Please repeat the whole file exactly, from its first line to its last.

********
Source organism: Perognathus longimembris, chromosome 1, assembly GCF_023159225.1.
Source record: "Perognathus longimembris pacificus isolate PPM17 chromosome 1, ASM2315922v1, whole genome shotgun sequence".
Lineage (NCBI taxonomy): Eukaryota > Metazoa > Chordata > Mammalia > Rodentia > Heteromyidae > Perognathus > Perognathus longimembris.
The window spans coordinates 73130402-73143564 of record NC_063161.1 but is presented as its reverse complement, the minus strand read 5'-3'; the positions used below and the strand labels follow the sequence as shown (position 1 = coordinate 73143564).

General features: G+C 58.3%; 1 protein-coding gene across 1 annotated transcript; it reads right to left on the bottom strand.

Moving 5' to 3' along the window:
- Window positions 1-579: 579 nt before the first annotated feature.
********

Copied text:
Source organism: Perognathus longimembris, chromosome 1, assembly GCF_023159225.1.
Source record: "Perognathus longimembris pacificus isolate PPM17 chromosome 1, ASM2315922v1, whole genome shotgun sequence".
Lineage (NCBI taxonomy): Eukaryota > Metazoa > Chordata > Mammalia > Rodentia > Heteromyidae > Perognathus > Perognathus longimembris.
The window spans coordinates 73130402-73143564 of record NC_063161.1 but is presented as its reverse complement, the minus strand read 5'-3'; the positions used below and the strand labels follow the sequence as shown (position 1 = coordinate 73143564).

General features: G+C 58.3%; 1 protein-coding gene across 1 annotated transcript; it reads right to left on the bottom strand.

Moving 5' to 3' along the window:
- Window positions 1-579: 579 nt before the first annotated feature.